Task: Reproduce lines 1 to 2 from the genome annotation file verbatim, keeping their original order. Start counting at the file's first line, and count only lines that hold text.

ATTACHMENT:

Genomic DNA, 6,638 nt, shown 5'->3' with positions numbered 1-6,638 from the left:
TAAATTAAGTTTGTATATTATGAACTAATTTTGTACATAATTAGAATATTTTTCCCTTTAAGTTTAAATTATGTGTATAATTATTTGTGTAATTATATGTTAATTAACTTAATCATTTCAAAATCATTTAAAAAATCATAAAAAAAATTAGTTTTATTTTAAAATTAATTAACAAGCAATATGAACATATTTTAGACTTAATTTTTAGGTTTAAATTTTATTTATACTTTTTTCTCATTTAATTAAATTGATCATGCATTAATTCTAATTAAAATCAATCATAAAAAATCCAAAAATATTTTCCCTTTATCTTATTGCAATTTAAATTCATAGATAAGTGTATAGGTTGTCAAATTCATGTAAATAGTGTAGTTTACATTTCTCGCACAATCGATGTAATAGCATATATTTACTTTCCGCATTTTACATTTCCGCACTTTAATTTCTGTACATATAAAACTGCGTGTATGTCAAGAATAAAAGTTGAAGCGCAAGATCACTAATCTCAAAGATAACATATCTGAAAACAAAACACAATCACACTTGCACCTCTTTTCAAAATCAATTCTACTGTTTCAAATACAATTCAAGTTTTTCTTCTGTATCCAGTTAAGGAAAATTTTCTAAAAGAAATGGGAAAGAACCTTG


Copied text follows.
Genomic DNA, 6,638 nt, shown 5'->3' with positions numbered 1-6,638 from the left:
TAAATTAAGTTTGTATATTATGAACTAATTTTGTACATAATTAGAATATTTTTCCCTTTAAGTTTAAATTATGTGTATAATTATTTGTGTAATTATATGTTAATTAACTTAATCATTTCAAAATCATTTAAAAAATCATAAAAAAAATTAGTTTTATTTTAAAATTAATTAACAAGCAATATGAACATATTTTAGACTTAATTTTTAGGTTTAAATTTTATTTATACTTTTTTCTCATTTAATTAAATTGATCATGCATTAATTCTAATTAAAATCAATCATAAAAAATCCAAAAATATTTTCCCTTTATCTTATTGCAATTTAAATTCATAGATAAGTGTATAGGTTGTCAAATTCATGTAAATAGTGTAGTTTACATTTCTCGCACAATCGATGTAATAGCATATATTTACTTTCCGCATTTTACATTTCCGCACTTTAATTTCTGTACATATAAAACTGCGTGTATGTCAAGAATAAAAGTTGAAGCGCAAGATCACTAATCTCAAAGATAACATATCTGAAAACAAAACACAATCACACTTGCACCTCTTTTCAAAATCAATTCTACTGTTTCAAATACAATTCAAGTTTTTCTTCTGTATCCAGTTAAGGAAAATTTTCTAAAAGAAATGGGAAAGAACCTTG